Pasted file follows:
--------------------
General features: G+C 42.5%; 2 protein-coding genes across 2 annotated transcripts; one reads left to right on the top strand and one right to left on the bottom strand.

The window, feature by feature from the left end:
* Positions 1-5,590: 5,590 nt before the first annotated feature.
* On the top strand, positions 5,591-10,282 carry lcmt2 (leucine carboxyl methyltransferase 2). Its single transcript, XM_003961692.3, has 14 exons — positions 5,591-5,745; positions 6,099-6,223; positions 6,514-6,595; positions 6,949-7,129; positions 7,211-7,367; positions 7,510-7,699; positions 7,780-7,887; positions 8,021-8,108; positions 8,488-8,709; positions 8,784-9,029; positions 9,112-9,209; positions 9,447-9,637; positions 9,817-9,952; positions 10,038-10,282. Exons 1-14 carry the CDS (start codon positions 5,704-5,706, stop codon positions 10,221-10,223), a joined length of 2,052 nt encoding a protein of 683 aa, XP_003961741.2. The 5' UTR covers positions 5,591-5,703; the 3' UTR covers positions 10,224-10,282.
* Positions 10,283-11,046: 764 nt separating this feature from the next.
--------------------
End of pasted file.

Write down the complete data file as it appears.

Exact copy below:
General features: G+C 42.5%; 2 protein-coding genes across 2 annotated transcripts; one reads left to right on the top strand and one right to left on the bottom strand.

The window, feature by feature from the left end:
* Positions 1-5,590: 5,590 nt before the first annotated feature.
* On the top strand, positions 5,591-10,282 carry lcmt2 (leucine carboxyl methyltransferase 2). Its single transcript, XM_003961692.3, has 14 exons — positions 5,591-5,745; positions 6,099-6,223; positions 6,514-6,595; positions 6,949-7,129; positions 7,211-7,367; positions 7,510-7,699; positions 7,780-7,887; positions 8,021-8,108; positions 8,488-8,709; positions 8,784-9,029; positions 9,112-9,209; positions 9,447-9,637; positions 9,817-9,952; positions 10,038-10,282. Exons 1-14 carry the CDS (start codon positions 5,704-5,706, stop codon positions 10,221-10,223), a joined length of 2,052 nt encoding a protein of 683 aa, XP_003961741.2. The 5' UTR covers positions 5,591-5,703; the 3' UTR covers positions 10,224-10,282.
* Positions 10,283-11,046: 764 nt separating this feature from the next.